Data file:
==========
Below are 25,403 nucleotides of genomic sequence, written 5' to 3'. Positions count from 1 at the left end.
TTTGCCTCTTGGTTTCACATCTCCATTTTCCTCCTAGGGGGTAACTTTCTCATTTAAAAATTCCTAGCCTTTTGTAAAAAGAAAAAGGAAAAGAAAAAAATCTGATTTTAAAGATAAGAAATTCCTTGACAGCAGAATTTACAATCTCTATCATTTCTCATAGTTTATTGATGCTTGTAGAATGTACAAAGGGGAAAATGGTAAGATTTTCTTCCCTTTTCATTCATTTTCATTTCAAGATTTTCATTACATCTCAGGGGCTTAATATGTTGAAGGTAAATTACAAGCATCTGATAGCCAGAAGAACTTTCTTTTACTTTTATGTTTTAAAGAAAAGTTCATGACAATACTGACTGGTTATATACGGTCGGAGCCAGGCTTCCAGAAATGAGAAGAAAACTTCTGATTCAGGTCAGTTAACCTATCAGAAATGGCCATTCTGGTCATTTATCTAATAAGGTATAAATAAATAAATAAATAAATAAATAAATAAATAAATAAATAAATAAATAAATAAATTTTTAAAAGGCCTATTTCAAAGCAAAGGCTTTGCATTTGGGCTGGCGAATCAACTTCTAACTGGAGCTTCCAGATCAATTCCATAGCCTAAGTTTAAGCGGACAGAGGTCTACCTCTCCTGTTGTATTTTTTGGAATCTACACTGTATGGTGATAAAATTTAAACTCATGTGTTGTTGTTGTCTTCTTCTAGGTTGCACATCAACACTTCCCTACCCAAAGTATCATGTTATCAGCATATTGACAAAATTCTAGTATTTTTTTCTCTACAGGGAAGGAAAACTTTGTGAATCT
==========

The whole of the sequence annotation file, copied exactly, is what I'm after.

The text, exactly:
Below are 25,403 nucleotides of genomic sequence, written 5' to 3'. Positions count from 1 at the left end.
TTTGCCTCTTGGTTTCACATCTCCATTTTCCTCCTAGGGGGTAACTTTCTCATTTAAAAATTCCTAGCCTTTTGTAAAAAGAAAAAGGAAAAGAAAAAAATCTGATTTTAAAGATAAGAAATTCCTTGACAGCAGAATTTACAATCTCTATCATTTCTCATAGTTTATTGATGCTTGTAGAATGTACAAAGGGGAAAATGGTAAGATTTTCTTCCCTTTTCATTCATTTTCATTTCAAGATTTTCATTACATCTCAGGGGCTTAATATGTTGAAGGTAAATTACAAGCATCTGATAGCCAGAAGAACTTTCTTTTACTTTTATGTTTTAAAGAAAAGTTCATGACAATACTGACTGGTTATATACGGTCGGAGCCAGGCTTCCAGAAATGAGAAGAAAACTTCTGATTCAGGTCAGTTAACCTATCAGAAATGGCCATTCTGGTCATTTATCTAATAAGGTATAAATAAATAAATAAATAAATAAATAAATAAATAAATAAATAAATAAATAAATAAATTTTTAAAAGGCCTATTTCAAAGCAAAGGCTTTGCATTTGGGCTGGCGAATCAACTTCTAACTGGAGCTTCCAGATCAATTCCATAGCCTAAGTTTAAGCGGACAGAGGTCTACCTCTCCTGTTGTATTTTTTGGAATCTACACTGTATGGTGATAAAATTTAAACTCATGTGTTGTTGTTGTCTTCTTCTAGGTTGCACATCAACACTTCCCTACCCAAAGTATCATGTTATCAGCATATTGACAAAATTCTAGTATTTTTTTCTCTACAGGGAAGGAAAACTTTGTGAATCT